Traditional lace makers use a specially designed pillow for lace making. I make a lot of stuff and generally try not to collect any more equipment than I have to. I’m already a great devotee of using cork tiles for all sorts of things, and this is no exception. I especially like them because when working a linear lace I can work the length of a tile, then add another tile at the edge and keep working seamlessly.
Pillows do offer the option of using gravity to help with the tension, so if you’re using my method you’ll need to be extra careful to regularly pull on the bobbins lightly to prevent loops of thread in the pattern.
The patterns used in lace are traditionally called “prickings.” This is because you prick them with pins, and those pin pricks can be used to duplicate the patterns, which was more valuable before the advent of home computer printers.
As much as possible I’m creating patterns based on a consistent grid so that different elements can be pieced together to make custom patterns.
Cores or Tubes
A small cardboard core or tube can be useful for wrapping up lace on. This can either be while you’re working on a long linear piece, or for storage of finished lace waiting to be used. Avoid folding or creasing the lace because it can be hard to un-crease it later.
Finished lace can be left as is or finished in a variety of ways.
When the lace is still pinned at the edges I like to go over it with a hair dryer to heat it up and set it in place.
If ironing, use pressing sheets above and below the lace. Don’t drag the iron, press it down and lift it up. It’s best to avoid ironing lace that’s not sewn down if possible.
You can use a spray starch to make lace more rigid.
You can carefully apply fray check, clear fabric medium or fabric paint (the stays-flexible kind that’s a little diluted is best.) This will really lock the lace in place. Do this with the lace on waxed paper and be careful to gently dab the paint on with a brush or sponge instead of brushing across it. You can achieve a lacquered lace effect in this way as well.
Preparing the Bobbins
Lace is generally made with pairs of bobbins. Each thread has two bobbins attached to it, and you usually start working from the center of the thread.
If a pattern has 24 ends, so you’ll need to cut 12 pieces that are twice the length you need.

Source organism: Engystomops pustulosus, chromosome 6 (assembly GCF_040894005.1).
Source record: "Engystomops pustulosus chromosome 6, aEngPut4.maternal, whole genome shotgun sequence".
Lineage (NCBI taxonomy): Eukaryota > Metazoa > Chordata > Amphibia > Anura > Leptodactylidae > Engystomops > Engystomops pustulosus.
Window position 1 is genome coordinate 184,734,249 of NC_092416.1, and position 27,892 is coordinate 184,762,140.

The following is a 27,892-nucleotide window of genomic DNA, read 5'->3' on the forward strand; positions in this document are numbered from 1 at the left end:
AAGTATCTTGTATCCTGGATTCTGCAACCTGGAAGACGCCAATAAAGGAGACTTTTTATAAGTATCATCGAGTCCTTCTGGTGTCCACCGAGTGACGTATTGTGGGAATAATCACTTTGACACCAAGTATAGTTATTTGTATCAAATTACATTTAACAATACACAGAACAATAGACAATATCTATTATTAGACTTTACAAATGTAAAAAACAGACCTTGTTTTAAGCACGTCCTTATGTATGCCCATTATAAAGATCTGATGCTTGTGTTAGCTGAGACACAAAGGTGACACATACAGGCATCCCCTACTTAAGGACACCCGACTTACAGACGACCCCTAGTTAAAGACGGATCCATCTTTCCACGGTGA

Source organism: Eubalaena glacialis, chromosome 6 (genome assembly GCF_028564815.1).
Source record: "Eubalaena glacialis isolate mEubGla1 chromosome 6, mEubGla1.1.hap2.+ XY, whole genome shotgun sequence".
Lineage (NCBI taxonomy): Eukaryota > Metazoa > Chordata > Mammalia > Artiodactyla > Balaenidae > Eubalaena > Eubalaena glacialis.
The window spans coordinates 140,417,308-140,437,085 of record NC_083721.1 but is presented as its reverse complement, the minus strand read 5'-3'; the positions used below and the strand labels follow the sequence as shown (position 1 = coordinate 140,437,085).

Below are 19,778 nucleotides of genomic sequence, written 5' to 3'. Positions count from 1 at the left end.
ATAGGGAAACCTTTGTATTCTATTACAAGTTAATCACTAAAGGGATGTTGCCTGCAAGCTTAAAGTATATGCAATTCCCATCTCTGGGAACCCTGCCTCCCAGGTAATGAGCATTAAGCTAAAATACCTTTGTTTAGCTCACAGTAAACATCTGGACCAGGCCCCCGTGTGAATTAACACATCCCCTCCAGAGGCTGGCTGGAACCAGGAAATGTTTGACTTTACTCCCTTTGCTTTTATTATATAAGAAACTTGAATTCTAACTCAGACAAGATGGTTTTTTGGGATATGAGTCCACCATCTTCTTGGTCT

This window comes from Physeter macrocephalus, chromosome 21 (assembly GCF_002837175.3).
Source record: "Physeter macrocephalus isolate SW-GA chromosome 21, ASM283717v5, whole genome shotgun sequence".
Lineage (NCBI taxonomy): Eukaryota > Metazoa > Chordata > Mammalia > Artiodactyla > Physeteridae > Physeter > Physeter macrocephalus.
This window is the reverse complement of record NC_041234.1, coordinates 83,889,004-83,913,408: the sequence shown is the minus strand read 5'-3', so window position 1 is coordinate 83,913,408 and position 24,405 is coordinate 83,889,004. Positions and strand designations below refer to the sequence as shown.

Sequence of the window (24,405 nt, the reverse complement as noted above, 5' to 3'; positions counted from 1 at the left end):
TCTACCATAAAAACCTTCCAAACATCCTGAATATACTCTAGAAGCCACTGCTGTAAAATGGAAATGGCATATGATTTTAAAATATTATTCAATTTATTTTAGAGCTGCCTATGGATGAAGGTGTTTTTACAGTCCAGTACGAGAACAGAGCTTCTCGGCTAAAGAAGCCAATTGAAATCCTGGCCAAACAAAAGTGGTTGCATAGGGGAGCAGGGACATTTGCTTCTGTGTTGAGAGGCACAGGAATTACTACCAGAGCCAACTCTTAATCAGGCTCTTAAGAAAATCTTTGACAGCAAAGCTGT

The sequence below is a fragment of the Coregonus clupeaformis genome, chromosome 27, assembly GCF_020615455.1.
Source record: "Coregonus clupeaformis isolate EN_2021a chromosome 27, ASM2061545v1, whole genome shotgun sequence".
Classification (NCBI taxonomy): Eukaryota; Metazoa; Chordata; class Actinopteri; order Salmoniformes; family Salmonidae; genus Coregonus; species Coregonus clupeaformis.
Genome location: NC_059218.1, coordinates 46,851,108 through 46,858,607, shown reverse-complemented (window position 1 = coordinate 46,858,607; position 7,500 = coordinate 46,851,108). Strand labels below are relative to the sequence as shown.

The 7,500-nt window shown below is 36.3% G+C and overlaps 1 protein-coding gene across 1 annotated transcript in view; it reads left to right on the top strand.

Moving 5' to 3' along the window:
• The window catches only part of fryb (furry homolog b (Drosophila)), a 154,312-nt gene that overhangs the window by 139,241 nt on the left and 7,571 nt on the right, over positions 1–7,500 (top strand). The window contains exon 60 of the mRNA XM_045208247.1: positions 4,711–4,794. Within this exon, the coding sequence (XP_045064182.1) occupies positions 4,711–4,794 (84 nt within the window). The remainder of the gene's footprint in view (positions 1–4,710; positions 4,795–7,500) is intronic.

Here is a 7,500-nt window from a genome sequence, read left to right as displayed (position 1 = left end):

Cut the strands.
Fold each strand in half, and tie a slipknot to hold the halfway point.
Start wrapping a clothespin at one end, and wrap as much thread onto it as you can. You may want to use a slipknot at the end of each strand to tie around one side of the clothespin.
Wrap another clothespin from the other end, and use the spring action to adjust the two pins to be as close to equidistant from the slipknot at possible. This is mostly important for starting off well.
Repeat this with all of your strands.
Running Out of Pins or Pattern
Eventually you’ll run out of pins. When that happens, start pulling pins from the beginning of the pattern. Don’t pull the pins on the outer edges, just the pins in the center (as in the photo.) The outer edge pins protect the lace from being disrupted as you work below it. If you make your lace long enough you’ll eventually have to pull all of them, but put it off for as long as possible.When removing pins do it one at a time and pull straight up.
If you run out of pattern before the lace is as long as you want it to be just add another piece of paper pattern to the end. This pattern is designed to fit together seamlessly.
Add more cork tiles at the edge of these to continue the pattern onto.
Keep working until you reach the length you want.
One option for finishing your piece is to work to the end of my length and simply tie off pairs of bobbins with square knots.
You could use overhand knots and leave fringe or finish this in whatever way you want.
If you’re applying a finish of some sort to the lace leave the fringe until the finish is in place and then trim them off if you so desire.
Don’t unpin the lace until the bobbins are cut (the weight can distort the lace if they’re attached when you pick it up.)
Carefully unpin the lace. Work from the start to the finish, and be careful to pull the pins very vertically.